Academic standards correlations on Teachers' Domain use the Achievement Standards Network (ASN) database of state and national standards, provided to NSDL projects courtesy of JES & Co.
We assign reference terms to each statement within a standards document and to each media resource, and correlations are based upon matches of these terms for a given grade band. If a particular standards document of interest to you is not displayed yet, it most likely has not yet been processed by ASN or by Teachers' Domain. We will be adding social studies and arts correlations over the coming year, and also will be increasing the specificity of alignment.
Many effects of regular exercise are obvious, such as well-defined muscles, weight loss, and less huffing and puffing through workouts. But few people consider the cellular changes underlying noticeable physical results. Improved endurance is one aspect of exercise training that has been studied at the cellular level. In this lesson, students will analyze pictures of magnified muscle cells from a hypothetical experiment to determine the effects of exercise and performance-enhancing drugs.
Students will be able to:
1. As a class, watch the NOVA scienceNOW: Marathon Mouse Video (12:27 minutes). Discuss any questions students have about the video.
2. Ask students where people get their energy. Then, to illustrate how food is digested and distributed to various tissues for storage or energy, show the class HHMI: The Fate of Fat Video.
3. Discuss the video and tell students that the fat entering muscle cells will be broken down and used by the mitochondria. Remind them that mitochondria convert food molecules into usable energy and that a simplified reaction for aerobic respiration is:
4. Tell students that they will analyze data from a hypothetical experiment similar to the ones presented in the NOVA scienceNOW: Marathon Mouse video. Divide the class into pairs, and give each pair a copy of the Marathon Mouse Student Handout PDF Document. Also give each pair an envelope containing data from two of the four experimental mice. Tell students that the darker areas in the images are the mitochondria-rich muscle cells.
5. Have each pair read the handout's opening statement and complete the procedure for analyzing their cell samples, including viewing Where Do You Get Your Energy? Flash Interactive and How the Body Responds to Exercise QuickTime Video.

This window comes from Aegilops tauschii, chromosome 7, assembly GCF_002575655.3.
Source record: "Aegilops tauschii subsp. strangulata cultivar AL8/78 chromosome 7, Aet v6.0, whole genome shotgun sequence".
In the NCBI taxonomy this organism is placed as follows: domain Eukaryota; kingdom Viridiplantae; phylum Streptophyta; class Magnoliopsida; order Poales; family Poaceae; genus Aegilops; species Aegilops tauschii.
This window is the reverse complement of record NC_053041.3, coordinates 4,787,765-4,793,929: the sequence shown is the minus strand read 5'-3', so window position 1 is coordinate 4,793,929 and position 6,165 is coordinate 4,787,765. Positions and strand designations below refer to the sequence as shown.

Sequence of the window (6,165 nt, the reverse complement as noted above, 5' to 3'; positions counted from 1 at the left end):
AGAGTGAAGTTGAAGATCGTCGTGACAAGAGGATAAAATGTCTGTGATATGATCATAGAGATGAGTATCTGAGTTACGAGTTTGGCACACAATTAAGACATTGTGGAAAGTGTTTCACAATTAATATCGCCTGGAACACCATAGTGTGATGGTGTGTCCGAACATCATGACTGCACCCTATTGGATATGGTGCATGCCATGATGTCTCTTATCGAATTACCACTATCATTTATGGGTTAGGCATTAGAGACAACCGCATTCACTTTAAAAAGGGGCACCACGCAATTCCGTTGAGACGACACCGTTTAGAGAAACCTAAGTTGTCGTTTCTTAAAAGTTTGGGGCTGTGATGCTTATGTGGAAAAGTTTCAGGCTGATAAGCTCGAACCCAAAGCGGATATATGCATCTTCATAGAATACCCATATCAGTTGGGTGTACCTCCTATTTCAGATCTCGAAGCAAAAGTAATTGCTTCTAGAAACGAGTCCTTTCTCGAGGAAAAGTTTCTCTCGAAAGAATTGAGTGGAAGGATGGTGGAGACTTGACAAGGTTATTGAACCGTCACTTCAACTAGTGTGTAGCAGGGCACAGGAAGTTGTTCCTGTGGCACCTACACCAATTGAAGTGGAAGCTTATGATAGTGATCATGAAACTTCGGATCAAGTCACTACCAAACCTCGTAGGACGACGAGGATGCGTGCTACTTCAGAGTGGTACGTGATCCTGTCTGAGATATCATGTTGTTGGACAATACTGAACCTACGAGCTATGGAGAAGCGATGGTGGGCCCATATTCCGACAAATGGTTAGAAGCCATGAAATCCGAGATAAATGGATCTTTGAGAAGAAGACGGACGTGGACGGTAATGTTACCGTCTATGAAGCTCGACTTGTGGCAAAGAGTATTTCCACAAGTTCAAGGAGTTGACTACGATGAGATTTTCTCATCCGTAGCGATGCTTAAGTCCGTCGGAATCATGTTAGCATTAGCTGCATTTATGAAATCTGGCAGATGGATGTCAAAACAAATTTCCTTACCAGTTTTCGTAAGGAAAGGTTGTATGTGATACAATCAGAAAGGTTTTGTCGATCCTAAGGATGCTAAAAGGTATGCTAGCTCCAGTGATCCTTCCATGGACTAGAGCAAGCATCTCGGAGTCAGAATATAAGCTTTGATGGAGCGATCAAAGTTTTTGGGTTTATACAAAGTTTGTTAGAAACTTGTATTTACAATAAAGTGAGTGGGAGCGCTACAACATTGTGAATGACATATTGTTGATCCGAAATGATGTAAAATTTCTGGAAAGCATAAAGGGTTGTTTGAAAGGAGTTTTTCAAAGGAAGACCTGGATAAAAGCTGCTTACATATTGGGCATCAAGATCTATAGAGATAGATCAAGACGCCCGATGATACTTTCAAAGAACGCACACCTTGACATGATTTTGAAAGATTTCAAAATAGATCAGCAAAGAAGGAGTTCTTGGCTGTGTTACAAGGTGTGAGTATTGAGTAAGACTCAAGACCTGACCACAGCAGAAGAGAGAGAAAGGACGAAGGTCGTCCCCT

6. Write a chart on the board to organize the class data. Once pairs have completed step 3 of the handout, have them fill in their responses on the class chart. Here is an example: (Note: The numbers in the chart are hypothetical numbers.)
7. Ask students to look at the class data and predict which mouse received which treatment. Then, reveal the answers.
8. Ask students to compare the effects of each treatment. For example, both Drug X and Exercise created more mitochondria. On the other hand, "no treatment" led to no change in the number of mitochondria-rich cells, just like the ineffective Drug Y. Ask students to explain any incorrect predictions. For example, did they know which drugs were effective in this hypothetical experiment before all the available information was compared?
9. Optional Extension Activities:
For advanced students, show the HHMI: PPAR-delta Activation in the Muscle Cell Video. It illustrates how the PPAR-delta receptor activates certain genes in a muscle cell, resulting in the burning of fat. Show the video several times and have students summarize what is happening: PPAR-delta is a type of receptor related to the metabolism and storing of fat. It activates certain genes that signal the muscle cell to burn fat for energy. Also, relate this video to the NOVA scienceNOW: Marathon Mouse video, in which the mouse was genetically engineered to have PPAR-delta in overdrive, allowing it to run significantly longer distances than regular mice could.
Have students debate the pros and cons of a pill that simulates exercise. For example, such a pill could benefit the elderly, hospital patients, and people with muscular conditions. On the other hand, a pill that simulates exercise could be abused in sports and might have adverse side effects. Also, remind students that, currently, the only guaranteed way for people to increase their fitness is to exercise.
You can also use the answer key and rubric in the Teacher Notes—Marathon Mouse PDF Document to assess each student's work on the handout.